In any event, Patty fails to explain how these constitutional provisions specifically prescribed a different course of conduct or specifically proscribed what the officers did. The record shows that the DEA task force members did not know Patty’s name, were under the impression that his driver was the vehicle’s rightful lessee, and third parties caused the vehicle damage. To borrow a phrase from qualified immunity law, Patty has not shown that the “clearly established law” in place when the undercover operation was planned and implemented made the officers’ conduct unconstitutional.

In the end, it’s the crime-fighting ends that justify the means — even if the means include destroying half of a businessman’s fleet of vehicles and turning him into a potential drug cartel target.

Orchestrating a covert controlled drug delivery using a vehicle and driver unconnected to any law enforcement organization to obtain evidence against a suspected drug cartel smuggling operation to prosecute those responsible fits within and furthers these policy goals. Deciding to carry out the operation without giving the vehicle owner advance notice and obtaining his consent is consistent with maintaining the covert nature of the operation and therefore with the policy goals.

Patty argues that Villasana’s testimony shows that he did not make a conscious decision whether to get Patty’s permission to use the truck, and therefore did not consider public-policy interests. But “the proper inquiry under prong two is not whether [the government actor] in fact engaged in a policy analysis when reaching his decision but instead whether his decision was ‘susceptible to policy analysis.’” Spotts v. United States, 613 F.3d 559, 572 (5th Cir. 2010) (quoting Gaubert, 499 U.S. at 325). Courts have consistently held that covert law-enforcement operations like the one at issue here are susceptible to policy analysis and covered by the discretionary function exception.

Furthermore — quoting previous Eighth and Ninth Circuit Court decisions:

“…discretionary, policy-based decisions concerning undercover operations are protected from civil liability by the discretionary function exception, even when those decisions result in harm to innocent third parties.”

TL; DR, courtesy of Andy Vickers, Patty’s attorney:

A federally deputized corporal from the Houston Police Department decides to pay your small company’s driver to drive your truck to the Mexican border, load it up with illegal drugs, and try to catch some bad guys. He knows that the driver is lying to “the owner” – although he doesn’t know your name or identity and doesn’t bother to find out. The bad guys outwit the cops. Your company’s driver is killed. Your truck is riddled with bullet holes.

Query:   is our federal government liable to pay for the damages to you and your property?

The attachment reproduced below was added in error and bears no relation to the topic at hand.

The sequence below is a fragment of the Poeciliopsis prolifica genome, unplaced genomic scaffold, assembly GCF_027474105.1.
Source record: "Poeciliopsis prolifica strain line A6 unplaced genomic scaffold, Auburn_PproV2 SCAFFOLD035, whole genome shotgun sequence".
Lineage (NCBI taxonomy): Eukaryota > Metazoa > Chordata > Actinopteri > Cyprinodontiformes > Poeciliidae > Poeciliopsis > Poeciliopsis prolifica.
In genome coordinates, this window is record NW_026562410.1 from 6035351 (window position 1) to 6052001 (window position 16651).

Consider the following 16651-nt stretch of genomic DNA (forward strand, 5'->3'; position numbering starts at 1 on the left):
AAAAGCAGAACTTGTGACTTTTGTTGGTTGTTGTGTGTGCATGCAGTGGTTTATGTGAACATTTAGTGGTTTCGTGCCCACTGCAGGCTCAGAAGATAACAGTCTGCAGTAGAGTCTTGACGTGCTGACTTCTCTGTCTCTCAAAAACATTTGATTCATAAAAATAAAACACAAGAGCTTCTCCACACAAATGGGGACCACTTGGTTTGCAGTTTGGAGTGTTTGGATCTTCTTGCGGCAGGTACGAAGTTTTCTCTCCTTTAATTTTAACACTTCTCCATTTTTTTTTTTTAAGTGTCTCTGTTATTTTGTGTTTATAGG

Answer:   Nope.

Law enforcement immunity, combined with deference towards the judgment of those in the business of busting bad guys means it’s almost impossible to force the government to reimburse private citizens for property taken without permission and damaged during the course of its “covert” use. Maybe the DEA could just bypass the legal process and cut Patty a check for the repairs? You know, just to be “neighborly” and show that we’re all Americans here and no one — not even the Drug Enforcement Agency — is “above’ making amends when things go horribly wrong.

Not a chance. To do so without an accompanying legal piece of paper explaining how this payment is not an admission of wrongdoing would be to admit fault, however implicitly. And the government doesn’t want to be facing any more lawsuits than it already does. In this case, it saw a chance for a swift, cheap dismissal (thanks to some poorly-aimed arguments) and took it. And, barring a successful appeal, the decision continues the trend of courts finding law enforcement officers and federal agents culpable for their actions in only the most egregious cases.

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Comments on “Who Pays When The DEA Destroys Your Vehicle And Kills Your Employee During A Botched Sting? Hint: Not The DEA”

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123 Comments
Leagle Beagle says:

Re: Re:

It is a violation of the Fifth Amendment but the trucking-company owner’s incompetent lawyer filed the wrong sort of lawsuit. He filed in District Court under the Federal Tort Claims Act (plus a Bivens action) without, apparently, looking up the law or precedents which say FTCA doesn’t cover Federal cops and Bivens has been completely eviscerated. (Business owner) Patty should sue his lawyer for malpractice. The lawsuit should have been filed as a reverse condemnation action in the Court of Claims under the Tucker Act. The millions of dollars of damages sought for injury to Patty’s dignity would have been off the table, but the value of damages to and loss of use of the truck would likely have been recoverable, since the government did take actual physical possession of the truck to use it for government business.

Coyne Tibbets (profile) says:

Re: Re: Re:

I agree. The claim should have been filed against the assets of the drug lords.